In 2074, when the mob wants to get rid of someone, the target is sent into the past, where a hired gun awaits - someone like Joe - who one day learns the mob wants to 'close the loop' by sending back Joe's future self for assassination.
Chris is a once promising high school athlete whose life is turned upside down following a tragic accident. As he tries to maintain a normal life, he takes a job as a janitor at a bank, where he ultimately finds himself caught up in a planned heist.
Bertram Pincus is a man whose people skills leave much to be desired. When Pincus dies unexpectedly, but is miraculously revived after seven minutes, he wakes up to discover that he now has the annoying ability to see ghosts.
Penny and Sam work for a notoriously mean spirited, selfish, and somewhat abusive big fish Hollywood producer, MJ Siegel. They run a day's worth of outrageous and demoralizing errands for ... See full summary »
Beautiful Carmen Colson and her ironworker husband Wayne are placed in the Federal Witness Protection program after witnessing an "incident". Thinking they are at last safe, they are targeted by an experienced hit man and a psychopathic young upstart killer. The ensuing struggle will test Carmen to the limit.
Wilee is one of 1,500 bike couriers in Manhattan who rides on the edge by having a bike with no brakes. On this day, Wilee has a delivery that is so valuable that a corrupt NYC Detective, who needs the money, begins to chase Wilee throughout the city to get it before the envelope is delivered. Written by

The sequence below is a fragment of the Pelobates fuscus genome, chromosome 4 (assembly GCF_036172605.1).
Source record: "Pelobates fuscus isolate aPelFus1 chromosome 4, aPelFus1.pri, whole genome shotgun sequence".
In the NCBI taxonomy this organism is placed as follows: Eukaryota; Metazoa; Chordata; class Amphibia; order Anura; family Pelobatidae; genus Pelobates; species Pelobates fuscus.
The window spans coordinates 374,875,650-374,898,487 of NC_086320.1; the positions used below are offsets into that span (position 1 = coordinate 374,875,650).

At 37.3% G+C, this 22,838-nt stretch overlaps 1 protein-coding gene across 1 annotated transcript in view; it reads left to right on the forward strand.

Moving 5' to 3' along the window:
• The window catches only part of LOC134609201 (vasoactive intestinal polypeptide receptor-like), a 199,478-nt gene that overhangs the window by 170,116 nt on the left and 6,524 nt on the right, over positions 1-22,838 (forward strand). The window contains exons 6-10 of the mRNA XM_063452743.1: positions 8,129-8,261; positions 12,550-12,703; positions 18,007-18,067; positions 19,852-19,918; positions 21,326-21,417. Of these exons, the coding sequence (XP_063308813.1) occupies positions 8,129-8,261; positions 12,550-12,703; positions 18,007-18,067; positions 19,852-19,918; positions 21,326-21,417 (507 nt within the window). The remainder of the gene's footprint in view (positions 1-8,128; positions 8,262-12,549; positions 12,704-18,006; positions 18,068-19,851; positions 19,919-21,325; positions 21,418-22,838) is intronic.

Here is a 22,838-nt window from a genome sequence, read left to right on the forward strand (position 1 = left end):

Douglas Young (the-movie-guy)
Bobby Monday's alias Forrest J. Ackerman is a tribute to Forey Ackerman, noted science fiction and horror movie fan and memorabilia collector (he coined the term "sci fi" in 1959). He's had cameos in 48 movies and represented Ray Bradbury, Isaac Asimov, and Hugo Gernsback (after whom the "Hugo" award is named) as their literary agent. See more »
When Wilee goes to pick up the courier from Columbia University, the map shows he goes from downtown to 116th street. However, when he reaches Columbia University, he is shown to cycling in from uptown. See more »
I can't work in an office. I don't like wearing suits. I like to ride. Fixed gear, steel frame, no brakes. The bike cannot coast. The pedals never stop turning. Can't stop. Don't want to either. There are 1,500 bike messengers on the streets of New York City. You can e-mail it, FedEx it, fax it, scan it, but when none of that shit works and this thing has to be at that place by this time, you need us.
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In the credits, footage of the aftermath of an actual bike accident Joseph Gordon-Levitt had on the streets of New York City during filming is shown, including Gordon-Levitt showing off his injury. See more »
Though rather generic, Premium Rush provides an extraordinarily entertaining ride. Joseph Gordon-Levitt, though not having to much to do other then ride his bicycle still is a truly likable hero and Michael Shannon, who's screen time seems a bit out of proportion to me makes for an entertaining semi-psychopath. All this is skillfully delivered by director David Koepp who apparently knows how to write a screenplay too, finding breakneck pacing for the movie while twisting the plot with some timeshifts really makes the ride premium to some degree. If you are looking for some quality entertainment, look no further.
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